Monday, October 26, 2009

Innovation and Time

Ever faced a situation where you read about something interesting and immediately got immersed in it only to hit a roadblock and then you can’t seem to go any further. I recently faced this situation when I came across an innovation challenge over the weekend. So how do you get over this situation? Different people have different things which work for them – some people find that sleeping over it helps them; some people use it as an opportunity to take a break and focus on some other activity. I generally find that discussing this with my colleagues clears my thinking and helps to identify the way forward.

Innovation or creative thinking needs time and patience. We can’t hurry the process nor try to achieve it within a very short time. But yet many companies try to come up with quick solutions and expect too much when it comes to their innovation programs. For Eg: they send their employees to a training program on innovation and expect them to become innovative overnight or have a brain storming session for employees to come up with innovative products and feel disappointed at the lack of ideas.

In other words, innovation programs need to be nurtured like a child. They need constant guidance and reassurance and even small victories should be celebrated. The only way to achieve this is by having a dedicated platform for innovation and by encouraging innovation day in and day out until it becomes second nature to your employees.

So you must be wondering if it is worth the effort. This is the way I look at it. The innovation within your employee’s brain is like a hidden treasure placed somewhere within your house. All you have is a map to this treasure and possibly a way of getting to it. But it still needs dedicated time and effort. Of course, you may be so rich that you don’t need to dig this up and are happy without it. But in today’s recessionary world, I daresay, this situation is very unlikely. For all others, the faster you start digging and the more systematic you are in your approach, the more the likelihood of success.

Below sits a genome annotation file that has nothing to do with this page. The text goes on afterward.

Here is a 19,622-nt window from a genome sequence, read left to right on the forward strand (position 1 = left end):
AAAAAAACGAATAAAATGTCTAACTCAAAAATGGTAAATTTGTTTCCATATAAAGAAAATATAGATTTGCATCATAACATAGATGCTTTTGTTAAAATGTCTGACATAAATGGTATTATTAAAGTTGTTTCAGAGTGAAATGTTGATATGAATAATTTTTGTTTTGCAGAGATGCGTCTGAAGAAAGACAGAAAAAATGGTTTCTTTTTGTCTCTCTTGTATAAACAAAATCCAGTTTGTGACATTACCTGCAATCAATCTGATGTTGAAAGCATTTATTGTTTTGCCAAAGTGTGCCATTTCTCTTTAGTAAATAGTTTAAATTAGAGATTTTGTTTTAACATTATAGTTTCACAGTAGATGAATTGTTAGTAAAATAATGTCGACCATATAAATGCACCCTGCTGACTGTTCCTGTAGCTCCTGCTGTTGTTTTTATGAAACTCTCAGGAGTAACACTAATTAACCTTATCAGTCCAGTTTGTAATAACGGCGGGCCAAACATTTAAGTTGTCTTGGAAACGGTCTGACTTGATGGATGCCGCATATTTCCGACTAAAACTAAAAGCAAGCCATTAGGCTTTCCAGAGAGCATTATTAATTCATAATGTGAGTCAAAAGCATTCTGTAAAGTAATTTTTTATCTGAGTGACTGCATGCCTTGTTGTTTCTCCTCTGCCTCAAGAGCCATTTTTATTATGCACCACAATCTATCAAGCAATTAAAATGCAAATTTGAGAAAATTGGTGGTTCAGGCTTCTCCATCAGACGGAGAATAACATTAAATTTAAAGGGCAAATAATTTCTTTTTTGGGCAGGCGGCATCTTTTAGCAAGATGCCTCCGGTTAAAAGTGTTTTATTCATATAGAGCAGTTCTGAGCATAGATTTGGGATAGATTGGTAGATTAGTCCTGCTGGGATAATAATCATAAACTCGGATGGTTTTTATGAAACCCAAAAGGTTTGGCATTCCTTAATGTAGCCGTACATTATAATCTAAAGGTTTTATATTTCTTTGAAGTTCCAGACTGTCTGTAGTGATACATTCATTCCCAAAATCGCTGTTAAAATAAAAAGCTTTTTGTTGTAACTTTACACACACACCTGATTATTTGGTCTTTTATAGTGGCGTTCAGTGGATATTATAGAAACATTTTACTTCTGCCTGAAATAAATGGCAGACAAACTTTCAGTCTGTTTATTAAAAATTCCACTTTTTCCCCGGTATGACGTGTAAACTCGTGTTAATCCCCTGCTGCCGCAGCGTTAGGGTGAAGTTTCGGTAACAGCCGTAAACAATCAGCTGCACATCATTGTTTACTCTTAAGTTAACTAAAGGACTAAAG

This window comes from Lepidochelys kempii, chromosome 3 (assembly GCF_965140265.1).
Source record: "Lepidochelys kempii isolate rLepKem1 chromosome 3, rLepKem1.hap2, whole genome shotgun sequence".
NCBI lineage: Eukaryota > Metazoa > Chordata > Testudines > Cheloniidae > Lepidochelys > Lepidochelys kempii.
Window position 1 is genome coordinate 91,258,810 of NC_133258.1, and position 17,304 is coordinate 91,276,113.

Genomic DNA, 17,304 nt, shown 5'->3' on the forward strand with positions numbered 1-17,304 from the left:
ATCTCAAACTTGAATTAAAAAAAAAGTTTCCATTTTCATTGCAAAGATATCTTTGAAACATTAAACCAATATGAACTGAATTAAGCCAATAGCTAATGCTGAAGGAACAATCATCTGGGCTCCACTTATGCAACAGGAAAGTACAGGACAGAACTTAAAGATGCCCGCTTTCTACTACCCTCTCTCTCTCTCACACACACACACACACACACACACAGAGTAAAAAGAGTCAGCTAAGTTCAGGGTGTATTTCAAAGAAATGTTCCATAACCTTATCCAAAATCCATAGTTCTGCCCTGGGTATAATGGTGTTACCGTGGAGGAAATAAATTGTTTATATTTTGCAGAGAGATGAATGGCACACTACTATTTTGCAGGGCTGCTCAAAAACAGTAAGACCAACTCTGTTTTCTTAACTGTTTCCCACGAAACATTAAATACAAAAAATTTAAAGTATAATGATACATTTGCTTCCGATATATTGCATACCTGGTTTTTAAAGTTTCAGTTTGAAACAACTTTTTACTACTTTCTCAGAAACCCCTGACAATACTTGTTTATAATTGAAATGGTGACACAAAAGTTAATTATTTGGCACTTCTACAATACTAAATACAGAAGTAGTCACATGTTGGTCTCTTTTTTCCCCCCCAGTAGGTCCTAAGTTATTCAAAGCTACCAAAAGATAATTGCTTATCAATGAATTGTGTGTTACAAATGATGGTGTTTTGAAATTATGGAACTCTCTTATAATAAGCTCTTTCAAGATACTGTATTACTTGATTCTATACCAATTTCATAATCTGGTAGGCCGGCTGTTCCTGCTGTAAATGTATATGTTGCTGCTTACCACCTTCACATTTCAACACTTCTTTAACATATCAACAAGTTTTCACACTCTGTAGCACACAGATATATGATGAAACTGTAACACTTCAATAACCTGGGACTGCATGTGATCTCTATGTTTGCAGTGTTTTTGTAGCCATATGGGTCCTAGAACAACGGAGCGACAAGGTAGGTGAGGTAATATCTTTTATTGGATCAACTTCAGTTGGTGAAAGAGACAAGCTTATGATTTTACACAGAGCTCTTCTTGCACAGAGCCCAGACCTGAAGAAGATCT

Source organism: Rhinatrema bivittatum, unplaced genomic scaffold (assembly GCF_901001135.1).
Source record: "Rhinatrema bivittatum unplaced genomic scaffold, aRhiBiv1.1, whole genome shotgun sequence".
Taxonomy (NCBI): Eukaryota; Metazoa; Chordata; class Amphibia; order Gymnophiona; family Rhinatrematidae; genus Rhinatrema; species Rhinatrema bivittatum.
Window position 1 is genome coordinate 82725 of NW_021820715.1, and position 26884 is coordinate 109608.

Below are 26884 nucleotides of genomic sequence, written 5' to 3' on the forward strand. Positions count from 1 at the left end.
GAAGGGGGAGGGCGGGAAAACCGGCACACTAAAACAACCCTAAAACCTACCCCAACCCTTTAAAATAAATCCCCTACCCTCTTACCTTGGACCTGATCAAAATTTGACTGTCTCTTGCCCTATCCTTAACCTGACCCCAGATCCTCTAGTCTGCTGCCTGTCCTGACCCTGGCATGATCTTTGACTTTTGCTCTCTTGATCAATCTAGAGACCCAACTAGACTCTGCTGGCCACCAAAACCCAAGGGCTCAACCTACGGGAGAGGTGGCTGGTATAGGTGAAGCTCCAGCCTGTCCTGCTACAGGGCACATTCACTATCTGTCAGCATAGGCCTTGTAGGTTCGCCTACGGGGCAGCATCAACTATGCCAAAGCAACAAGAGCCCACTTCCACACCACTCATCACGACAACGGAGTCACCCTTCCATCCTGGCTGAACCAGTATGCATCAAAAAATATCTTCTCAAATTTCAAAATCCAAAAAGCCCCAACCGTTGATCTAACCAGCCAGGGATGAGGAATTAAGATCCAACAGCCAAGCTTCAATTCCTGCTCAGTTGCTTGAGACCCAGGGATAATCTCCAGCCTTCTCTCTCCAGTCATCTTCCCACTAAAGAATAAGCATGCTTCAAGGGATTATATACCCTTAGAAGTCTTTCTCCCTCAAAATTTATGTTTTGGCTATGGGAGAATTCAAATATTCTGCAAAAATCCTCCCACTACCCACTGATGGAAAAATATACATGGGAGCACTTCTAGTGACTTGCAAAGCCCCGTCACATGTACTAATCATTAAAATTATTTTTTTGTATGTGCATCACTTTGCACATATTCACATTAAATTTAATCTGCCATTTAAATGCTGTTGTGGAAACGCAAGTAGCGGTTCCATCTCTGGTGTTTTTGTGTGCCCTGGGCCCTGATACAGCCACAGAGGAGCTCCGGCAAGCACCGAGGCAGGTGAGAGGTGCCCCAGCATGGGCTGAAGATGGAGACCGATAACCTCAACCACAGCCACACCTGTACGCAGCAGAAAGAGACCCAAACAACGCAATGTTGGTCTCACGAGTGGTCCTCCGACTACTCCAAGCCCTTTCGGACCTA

In summary, innovation programs need some initial investment and also constant reinforcement and encouragement. But they have huge potential to give substantial returns when done correctly. So learn to nurture innovation and explore unchartered territories of information and wisdom.

Tuesday, October 13, 2009

Random Thoughts

My 3 year old son has just joined a new school and I was invited by the school management for the first observation day, where I got a chance to watch a typical day at school for my little one. I was very fascinated to see my son and other children doing things their own way and exploring it at their own pace and interest. Also the teacher was ensuring that a child completes any activity it picks up before starting the next one.

At work the next day, I realised that we have forgotten both these basic lessons as adults:

Attend any group meeting for brainstorming and you will understand what I am talking about. The ideas that are picked up are generally from the ones who are very loud and can get others in the group to support him/her. A different school of thought generally gets dropped since it not popular and others could not understand it (even if it is promising!!)